J Bone Miner Res., 2004; 19(11): 1821-6, PMID: 15476582
Effects of calcitonin on subchondral trabecular bone changes and on osteoarthritic cartilage lesions after acute anterior cruciate ligament deficiency
Behets C, Williams JM, Chappard D, Devogelaer JP, Manicourt DH
Department of Anatomy, Université Catholique de Louvain, Brussels, Belgium.
AbstractBecause SBM may contribute to cartilage breakdown in OA, experimental OA was induced in dogs by transecting the anterior cruciate ligament of the knee and treating with either CT or a placebo. CT significantly reduced both SBM and cartilage lesions. This study supports the use of CT in the treatment of canine experimental OA. INTRODUCTION: Because subchondral bone remodeling (SBM) may contribute to cartilage breakdown in osteoarthritis (OA), we evaluated to what extend calcitonin (CT) might affect cartilage and bone changes in the early stages of canine experimental OA. MATERIALS AND METHODS: Twelve dogs underwent transection of the anterior cruciate ligament (ACLT) of the right knee. After ACLT, each animal received a daily nasal spray delivering either 400 U of CT (CT-treated group; n = 6) or a placebo (PL-treated group; n = 6). At day 84 after surgery, animals were killed, and cartilage changes were graded. BMD and volume fraction (BVF) were assessed by pQCT in different regions of interest (ROIs) of the subchondral cancellous bone of tibial plateaus (TPs).Statistics included a 2 x 2 factorial analysis with +/-CT as one factor and +/-ACLT as the other. RESULTS AND CONCLUSIONS: Nonoperated (N-OP) knees were normal in both groups. In the PL-treated group, ACLT knees all exhibited OA changes, which predominated in the medial knee compartment. Furthermore, compared with N-OP knees, the BMD and BVF of ACLT joints were both markedly reduced in medial TP but not in lateral TP. In contrast, in the CT-treated group, cartilage OA lesions of ACLT knees were significantly reduced, and there was no difference in BMD and BFV between N-OP and ACLT knees. These findings suggest that the loss of subchondral trabeculae contributes to cartilage breakdown, possibly by enhancing cartilage deformation on joint loading. By counteracting bone loss, CT reduced cartilage OA lesions, and thus, might be useful in the treatment of OA in cruciate-deficient dogs.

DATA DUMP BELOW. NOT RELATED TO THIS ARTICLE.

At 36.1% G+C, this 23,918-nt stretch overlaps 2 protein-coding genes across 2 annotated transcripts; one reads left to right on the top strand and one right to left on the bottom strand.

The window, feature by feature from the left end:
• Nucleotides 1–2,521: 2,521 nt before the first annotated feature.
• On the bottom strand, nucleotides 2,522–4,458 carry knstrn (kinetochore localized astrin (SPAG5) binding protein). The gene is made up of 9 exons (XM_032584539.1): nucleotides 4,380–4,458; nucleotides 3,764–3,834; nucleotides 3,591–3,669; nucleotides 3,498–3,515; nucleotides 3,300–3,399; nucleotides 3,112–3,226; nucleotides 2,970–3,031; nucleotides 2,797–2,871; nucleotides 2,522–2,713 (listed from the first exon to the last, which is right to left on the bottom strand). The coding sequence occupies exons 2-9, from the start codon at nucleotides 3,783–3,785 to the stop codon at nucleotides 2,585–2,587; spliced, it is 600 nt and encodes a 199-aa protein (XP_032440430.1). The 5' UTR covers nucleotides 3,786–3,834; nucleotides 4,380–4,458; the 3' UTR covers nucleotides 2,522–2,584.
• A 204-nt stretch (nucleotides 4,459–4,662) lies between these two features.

Produktgruppen: pQCT Knochendichte & -geometrie
Themen: Grundlagenforschung, Diagnostik mit Leonardo & pQCT
Doc-ID: 860, 22.01.2008